“Hopefully, speaking with a physician has at least given them a glimpse of what they can aspire to, and what a wonderful career medicine and other health careers offer. The problem though is that it’s only a one time thing,” says Nielsen.
Ambition and dreams will not be enough to allow Katie to become a neurosurgeon. She is already struggling with her high school-level science classes. “She does not have a possible chance unless she is able to find someone who will help guide her, talk to her about the needs for a science background, and what she can do to get help in regards to her science courses,” says Fleming.
“The first visit I did was to a school in southern California that had 309 graduates that year. Of those 309 graduates, only two had one or both parents who had started or finished college, meaning 307 had nobody in their family who started or finished college. Not only is this a handicap, but when you consider that the school is surrounded by four housing projects where there’s subsidized housing and large unemployment, you realize that it is not easy to impact these communities. That is where mentoring programs are going to be vital,” adds Fleming.
Today, the DBTS program is working to create a mentoring component to build a support structure to keep students who are exhibiting an interest in the health sciences excited. The workforce committee of the commission is encouraging local medical societies and their doctors to regularly participate in DBTS visits and become involved in a mentoring program. Beyond commission physicians coming as a one-time visit, physicians locally will be able to stay in touch with interested students, meeting with them on occasion, providing them with support as they go through the process of studying for exams in high school, helping them to apply to colleges that have strong pre-med programs, and eventually giving them advice about getting into medical school. This kind of support is particularly important now with the increasing shortage of healthcare workers, especially in minority and inner-city areas.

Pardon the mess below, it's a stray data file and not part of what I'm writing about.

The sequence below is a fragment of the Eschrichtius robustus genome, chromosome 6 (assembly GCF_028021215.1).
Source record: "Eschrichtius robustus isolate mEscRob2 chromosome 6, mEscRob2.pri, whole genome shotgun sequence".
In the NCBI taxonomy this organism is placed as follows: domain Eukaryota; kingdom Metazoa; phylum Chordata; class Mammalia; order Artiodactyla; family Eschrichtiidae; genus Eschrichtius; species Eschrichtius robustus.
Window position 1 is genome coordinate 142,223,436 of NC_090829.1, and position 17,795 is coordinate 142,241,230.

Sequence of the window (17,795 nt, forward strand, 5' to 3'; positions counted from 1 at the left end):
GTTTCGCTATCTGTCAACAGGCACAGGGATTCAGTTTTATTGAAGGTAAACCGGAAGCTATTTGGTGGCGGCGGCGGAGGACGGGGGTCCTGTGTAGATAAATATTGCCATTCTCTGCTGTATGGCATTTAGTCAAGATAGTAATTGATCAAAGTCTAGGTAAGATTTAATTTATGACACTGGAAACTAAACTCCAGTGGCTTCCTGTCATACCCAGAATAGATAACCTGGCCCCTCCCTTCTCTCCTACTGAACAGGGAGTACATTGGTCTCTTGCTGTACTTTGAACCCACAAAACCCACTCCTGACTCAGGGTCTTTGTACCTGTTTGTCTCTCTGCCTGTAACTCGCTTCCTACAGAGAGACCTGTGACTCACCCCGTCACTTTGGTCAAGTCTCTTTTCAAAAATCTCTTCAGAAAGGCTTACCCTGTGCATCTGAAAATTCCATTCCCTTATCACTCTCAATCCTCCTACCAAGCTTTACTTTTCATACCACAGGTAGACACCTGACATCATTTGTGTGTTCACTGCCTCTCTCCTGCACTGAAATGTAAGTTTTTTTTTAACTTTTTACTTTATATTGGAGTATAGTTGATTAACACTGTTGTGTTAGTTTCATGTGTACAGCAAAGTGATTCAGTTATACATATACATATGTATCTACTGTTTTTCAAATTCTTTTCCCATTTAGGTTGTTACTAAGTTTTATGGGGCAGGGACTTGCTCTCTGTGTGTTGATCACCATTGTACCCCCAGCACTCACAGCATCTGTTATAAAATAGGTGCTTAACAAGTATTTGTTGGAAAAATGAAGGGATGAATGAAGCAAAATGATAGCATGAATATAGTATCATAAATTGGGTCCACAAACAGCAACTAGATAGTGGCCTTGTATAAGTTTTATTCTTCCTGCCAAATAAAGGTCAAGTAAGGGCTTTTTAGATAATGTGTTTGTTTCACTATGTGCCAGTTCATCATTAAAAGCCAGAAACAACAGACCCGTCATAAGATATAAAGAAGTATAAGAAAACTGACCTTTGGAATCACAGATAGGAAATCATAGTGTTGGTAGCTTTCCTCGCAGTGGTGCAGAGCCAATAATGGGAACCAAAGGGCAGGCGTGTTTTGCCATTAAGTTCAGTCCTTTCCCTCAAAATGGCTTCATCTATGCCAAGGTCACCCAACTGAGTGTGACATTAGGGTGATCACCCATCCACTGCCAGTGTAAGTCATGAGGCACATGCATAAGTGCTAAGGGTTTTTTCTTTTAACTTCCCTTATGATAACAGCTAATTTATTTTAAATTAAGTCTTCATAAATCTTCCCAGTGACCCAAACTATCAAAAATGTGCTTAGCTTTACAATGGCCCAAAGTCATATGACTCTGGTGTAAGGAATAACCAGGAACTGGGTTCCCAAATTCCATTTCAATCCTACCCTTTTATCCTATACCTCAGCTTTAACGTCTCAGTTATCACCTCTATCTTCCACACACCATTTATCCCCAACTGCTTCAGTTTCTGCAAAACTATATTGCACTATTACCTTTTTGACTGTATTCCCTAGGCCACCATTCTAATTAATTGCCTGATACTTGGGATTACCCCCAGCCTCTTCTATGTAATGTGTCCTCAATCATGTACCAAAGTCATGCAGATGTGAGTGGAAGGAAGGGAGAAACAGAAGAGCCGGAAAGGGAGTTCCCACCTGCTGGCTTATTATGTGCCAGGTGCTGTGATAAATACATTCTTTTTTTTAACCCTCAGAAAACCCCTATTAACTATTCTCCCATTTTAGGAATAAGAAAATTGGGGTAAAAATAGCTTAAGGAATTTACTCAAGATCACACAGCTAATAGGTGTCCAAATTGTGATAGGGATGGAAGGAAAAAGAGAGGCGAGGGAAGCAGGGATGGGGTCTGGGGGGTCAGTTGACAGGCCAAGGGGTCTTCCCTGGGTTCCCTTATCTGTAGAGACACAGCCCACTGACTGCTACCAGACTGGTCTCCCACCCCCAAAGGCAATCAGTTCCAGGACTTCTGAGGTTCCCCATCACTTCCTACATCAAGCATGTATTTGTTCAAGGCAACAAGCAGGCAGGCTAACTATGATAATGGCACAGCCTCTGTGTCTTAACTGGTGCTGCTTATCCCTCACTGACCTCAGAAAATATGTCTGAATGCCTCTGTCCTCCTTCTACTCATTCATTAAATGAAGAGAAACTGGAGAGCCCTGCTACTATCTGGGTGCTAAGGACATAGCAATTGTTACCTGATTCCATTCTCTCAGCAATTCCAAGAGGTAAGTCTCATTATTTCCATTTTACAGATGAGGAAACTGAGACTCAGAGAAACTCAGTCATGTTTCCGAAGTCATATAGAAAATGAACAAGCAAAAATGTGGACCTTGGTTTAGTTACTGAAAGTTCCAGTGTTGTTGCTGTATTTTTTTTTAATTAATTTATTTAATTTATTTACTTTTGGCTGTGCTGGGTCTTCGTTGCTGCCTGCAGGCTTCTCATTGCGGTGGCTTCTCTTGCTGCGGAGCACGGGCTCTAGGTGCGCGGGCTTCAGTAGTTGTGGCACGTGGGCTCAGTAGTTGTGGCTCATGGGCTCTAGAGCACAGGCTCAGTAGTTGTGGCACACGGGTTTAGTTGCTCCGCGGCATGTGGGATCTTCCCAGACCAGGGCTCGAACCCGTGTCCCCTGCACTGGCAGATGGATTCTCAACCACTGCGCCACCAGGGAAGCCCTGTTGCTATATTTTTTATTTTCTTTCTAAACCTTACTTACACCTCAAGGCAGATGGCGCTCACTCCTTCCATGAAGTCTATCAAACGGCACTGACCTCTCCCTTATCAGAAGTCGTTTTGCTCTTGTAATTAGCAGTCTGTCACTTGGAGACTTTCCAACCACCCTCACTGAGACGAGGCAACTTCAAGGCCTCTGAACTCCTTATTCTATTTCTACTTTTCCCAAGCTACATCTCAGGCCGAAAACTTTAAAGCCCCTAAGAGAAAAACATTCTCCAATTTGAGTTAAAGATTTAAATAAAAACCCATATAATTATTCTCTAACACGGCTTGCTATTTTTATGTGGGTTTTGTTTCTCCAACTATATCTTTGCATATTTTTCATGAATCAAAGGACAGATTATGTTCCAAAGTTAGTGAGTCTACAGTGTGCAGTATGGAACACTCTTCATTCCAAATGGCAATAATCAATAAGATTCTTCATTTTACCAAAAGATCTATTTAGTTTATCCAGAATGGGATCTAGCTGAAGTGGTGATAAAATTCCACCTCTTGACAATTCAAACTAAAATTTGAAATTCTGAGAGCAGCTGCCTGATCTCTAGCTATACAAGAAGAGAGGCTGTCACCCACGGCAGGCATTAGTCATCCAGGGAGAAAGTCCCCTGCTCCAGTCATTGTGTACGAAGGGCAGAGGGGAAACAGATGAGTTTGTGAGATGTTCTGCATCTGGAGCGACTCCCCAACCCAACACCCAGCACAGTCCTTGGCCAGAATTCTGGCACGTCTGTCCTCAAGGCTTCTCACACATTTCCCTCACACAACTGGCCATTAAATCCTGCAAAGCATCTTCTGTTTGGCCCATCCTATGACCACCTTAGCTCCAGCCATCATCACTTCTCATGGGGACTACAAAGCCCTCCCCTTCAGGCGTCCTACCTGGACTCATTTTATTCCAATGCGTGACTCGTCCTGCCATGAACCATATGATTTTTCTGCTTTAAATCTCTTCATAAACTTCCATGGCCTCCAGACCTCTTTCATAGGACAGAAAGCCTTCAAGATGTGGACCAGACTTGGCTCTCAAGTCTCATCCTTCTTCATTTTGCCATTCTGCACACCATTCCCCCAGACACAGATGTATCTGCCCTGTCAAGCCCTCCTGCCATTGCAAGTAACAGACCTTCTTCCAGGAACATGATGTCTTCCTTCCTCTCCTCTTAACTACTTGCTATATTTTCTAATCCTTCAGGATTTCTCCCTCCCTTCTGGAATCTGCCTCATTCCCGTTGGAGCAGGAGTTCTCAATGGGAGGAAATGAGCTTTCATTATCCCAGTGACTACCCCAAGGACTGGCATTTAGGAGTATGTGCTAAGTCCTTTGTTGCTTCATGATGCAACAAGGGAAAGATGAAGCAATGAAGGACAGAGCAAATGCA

“It has been demonstrated time and time again that minority physicians are more likely to work in minority areas, or take care of underserved populations,” says Fleming. Since MAC and the Commission partnered together in 2007, the program’s physicians have spoken with more than 17,000 students. The DBTS program, however, has even more ambitious aims, hoping to reach 100,000 students in the next couple years.
“Have the results been what we want? I think every group that gets together to talk about health disparities will tell you ‘Absolutely not,'" says Nielsen. “The real goal is to put ourselves out of business because there wouldn’t be anymore healthcare disparities. I’m being a little facetious here, but the point is we aren’t there yet. There is much, much more we need to do.”
* Name has been changed for privacy.